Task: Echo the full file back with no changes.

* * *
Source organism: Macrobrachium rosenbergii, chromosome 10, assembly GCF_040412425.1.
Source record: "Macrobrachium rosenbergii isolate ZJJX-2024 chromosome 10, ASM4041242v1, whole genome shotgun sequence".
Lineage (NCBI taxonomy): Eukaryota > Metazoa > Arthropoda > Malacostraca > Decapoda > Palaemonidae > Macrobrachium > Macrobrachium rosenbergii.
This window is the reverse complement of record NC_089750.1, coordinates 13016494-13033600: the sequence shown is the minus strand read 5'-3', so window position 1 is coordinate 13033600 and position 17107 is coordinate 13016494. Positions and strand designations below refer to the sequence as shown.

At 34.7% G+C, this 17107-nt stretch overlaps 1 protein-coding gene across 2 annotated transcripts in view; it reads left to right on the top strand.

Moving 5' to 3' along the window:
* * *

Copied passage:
Source organism: Macrobrachium rosenbergii, chromosome 10, assembly GCF_040412425.1.
Source record: "Macrobrachium rosenbergii isolate ZJJX-2024 chromosome 10, ASM4041242v1, whole genome shotgun sequence".
Lineage (NCBI taxonomy): Eukaryota > Metazoa > Arthropoda > Malacostraca > Decapoda > Palaemonidae > Macrobrachium > Macrobrachium rosenbergii.
This window is the reverse complement of record NC_089750.1, coordinates 13016494-13033600: the sequence shown is the minus strand read 5'-3', so window position 1 is coordinate 13033600 and position 17107 is coordinate 13016494. Positions and strand designations below refer to the sequence as shown.

At 34.7% G+C, this 17107-nt stretch overlaps 1 protein-coding gene across 2 annotated transcripts in view; it reads left to right on the top strand.

Moving 5' to 3' along the window: